'A Room Away From The Wolves' Makes The Gothic Bitingly Modern
In A Room Away from the Wolves, angry, complicated girls get entangled in a Gothic mystery with all the classic elements — an old house, a cursed ring, a legacy handed from mother to daughter — but Nova Ren Suma manages to take these tropes and transform them into something modern and biting that lingers far beyond the final page.
When Bina and her mother ran away from her abusive father, they were supposed to end up in New York City. But instead, they moved in with another man and his two daughters, whose intense hatred of Bina is like something out of a fairy tale. As the years pass, it gets worse and worse, until Bina's mother decides to pack her off to stay with church friends until things settle down.
Bina has other plans. After crashing a party to give her evil stepsisters one last thing to hate her for, she takes off for New York City. She's headed to Catherine House, the women's boarding house where her mother stayed before getting pregnant with her. She knows there's a room available, and she wants to experience the freedom her mother had before Bina came along and messed up her life.
But Catherine House is not quite what she expected. First there's the contract and vow of confidentiality she is asked to sign, then the whispers and strange looks from the other residents, and perhaps strangest of all, the creepy portrait of Catherine de Barra, which subtly shifts every time Bina looks at it. It proves difficult to get close to the other girls, but she's intrigued by Monet, who lives in the room beneath hers and seems to be trying on a new persona every time they meet.
Before long, it becomes clear that freedom is not something that comes easy to the residents of Catherine House. As Bina's lease draws to a close, she begins to wonder if it's even possible to leave, and the tangled demons of her past rise up to strangle her.
Like Suma's last book, The Walls Around Us, A Room Away from the Wolves is not your standard Young Adult fare. Her narratives are subtle, quicksilver creatures, her language is elegant, and her characters keep more secrets than they reveal. If this book was a dessert, it wouldn't be a chocolate chip cookie or a vanilla birthday cake — it would be an earl grey lavender macaroon, or maybe balsamic fig ice cream. It isn't the usual flavor, and that's what makes it so exciting.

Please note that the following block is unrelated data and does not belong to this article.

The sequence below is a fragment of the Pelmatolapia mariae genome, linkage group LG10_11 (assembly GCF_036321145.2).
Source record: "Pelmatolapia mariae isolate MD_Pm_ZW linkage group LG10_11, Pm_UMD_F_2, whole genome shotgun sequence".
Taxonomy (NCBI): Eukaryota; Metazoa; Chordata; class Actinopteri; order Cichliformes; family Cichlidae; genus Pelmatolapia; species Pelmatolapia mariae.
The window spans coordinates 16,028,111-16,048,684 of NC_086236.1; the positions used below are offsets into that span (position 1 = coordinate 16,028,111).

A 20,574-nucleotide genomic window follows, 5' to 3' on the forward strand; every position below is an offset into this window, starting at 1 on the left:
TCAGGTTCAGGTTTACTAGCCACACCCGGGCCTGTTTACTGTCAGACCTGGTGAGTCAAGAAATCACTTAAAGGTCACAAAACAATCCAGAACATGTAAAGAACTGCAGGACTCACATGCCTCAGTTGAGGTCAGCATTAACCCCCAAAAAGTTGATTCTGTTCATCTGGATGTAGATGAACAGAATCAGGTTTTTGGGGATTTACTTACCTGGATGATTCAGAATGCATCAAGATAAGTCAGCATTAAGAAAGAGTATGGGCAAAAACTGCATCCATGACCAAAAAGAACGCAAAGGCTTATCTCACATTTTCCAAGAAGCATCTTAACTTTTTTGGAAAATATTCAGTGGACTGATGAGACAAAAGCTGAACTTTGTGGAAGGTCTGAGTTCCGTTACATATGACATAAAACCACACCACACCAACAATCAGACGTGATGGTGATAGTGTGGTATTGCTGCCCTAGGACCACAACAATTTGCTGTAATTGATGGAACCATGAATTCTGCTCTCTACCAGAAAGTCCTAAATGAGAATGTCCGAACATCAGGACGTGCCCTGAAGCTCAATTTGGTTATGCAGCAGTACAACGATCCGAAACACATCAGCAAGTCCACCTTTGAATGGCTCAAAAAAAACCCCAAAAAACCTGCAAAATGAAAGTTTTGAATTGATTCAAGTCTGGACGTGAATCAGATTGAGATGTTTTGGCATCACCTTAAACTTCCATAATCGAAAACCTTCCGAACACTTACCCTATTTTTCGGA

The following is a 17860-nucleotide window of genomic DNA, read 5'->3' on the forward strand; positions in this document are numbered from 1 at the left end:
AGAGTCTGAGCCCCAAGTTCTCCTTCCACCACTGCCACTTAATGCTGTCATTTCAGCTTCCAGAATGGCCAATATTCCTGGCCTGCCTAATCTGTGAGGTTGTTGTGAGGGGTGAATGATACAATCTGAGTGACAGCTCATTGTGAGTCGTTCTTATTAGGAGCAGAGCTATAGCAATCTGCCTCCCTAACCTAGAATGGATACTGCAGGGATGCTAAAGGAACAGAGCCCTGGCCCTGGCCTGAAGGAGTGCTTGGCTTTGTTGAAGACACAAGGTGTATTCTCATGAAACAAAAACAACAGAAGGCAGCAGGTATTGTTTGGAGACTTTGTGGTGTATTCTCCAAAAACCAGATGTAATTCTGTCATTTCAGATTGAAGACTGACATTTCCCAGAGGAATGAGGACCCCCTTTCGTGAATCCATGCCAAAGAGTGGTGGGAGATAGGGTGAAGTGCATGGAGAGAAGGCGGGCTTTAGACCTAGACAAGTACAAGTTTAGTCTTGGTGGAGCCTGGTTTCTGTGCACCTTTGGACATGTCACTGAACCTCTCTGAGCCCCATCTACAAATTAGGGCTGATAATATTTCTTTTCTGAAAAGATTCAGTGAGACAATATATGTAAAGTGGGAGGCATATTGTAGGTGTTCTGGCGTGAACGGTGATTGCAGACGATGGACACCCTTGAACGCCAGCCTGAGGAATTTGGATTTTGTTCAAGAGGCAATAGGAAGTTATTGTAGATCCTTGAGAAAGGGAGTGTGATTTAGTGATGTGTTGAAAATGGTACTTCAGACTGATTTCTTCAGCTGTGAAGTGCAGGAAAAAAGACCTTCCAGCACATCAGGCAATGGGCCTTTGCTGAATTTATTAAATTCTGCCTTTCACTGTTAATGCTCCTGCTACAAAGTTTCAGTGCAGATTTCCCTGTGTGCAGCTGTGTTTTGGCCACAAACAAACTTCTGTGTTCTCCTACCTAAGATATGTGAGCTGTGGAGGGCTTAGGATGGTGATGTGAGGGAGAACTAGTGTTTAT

In truth, there is very little plot or external conflict on the line here. Bina's struggles are largely with her own emotions, her memories, and her ability to connect with other people. There is a ticking clock in the form of the end of her lease, but even that begins to fade in importance as she is consumed by Catherine House. Everything hinges on her ability to reconcile all the stories that she's been telling herself over and over and see the true narrative underneath.
If this book was a dessert, it wouldn't be a chocolate chip cookie or a vanilla birthday cake — it would be an earl grey lavender macaroon, or maybe balsamic fig ice cream.
Bina is a difficult character, who lies to herself as much as she does to the reader and everyone she meets as she stomps belligerently around Catherine House. Likewise, Monet is abrasive and elusive, too cool for explanations or apologies. They really shouldn't be compelling people to spend time with, but in Suma's deft hands, their flaws make them beautiful. There's a ring, a black opal, that features importantly in the story, and to me it becomes a metaphor for all the beautiful, flawed girls who populate this book, trying to break free of a setting that doesn't fit.
A Room Away from the Wolves is not willing to spell things out for the reader. By the time I reached the ending, the mystery of Catherine House still felt quite shrouded, and the revelations of the narrative left me with more questions than answers. I found I didn't mind, though. So often, in books about strange houses full of stranger people, we are given too much explanation. Sometimes it's more satisfying to be left wondering, haunted by compelling questions instead of disappointed in inadequate answers. Though it remains elusive, A Room Away from the Wolves does not disappoint.
Caitlyn Paxson is a writer and performer. She is a regular reviewer for NPR Books and Quill & Quire.
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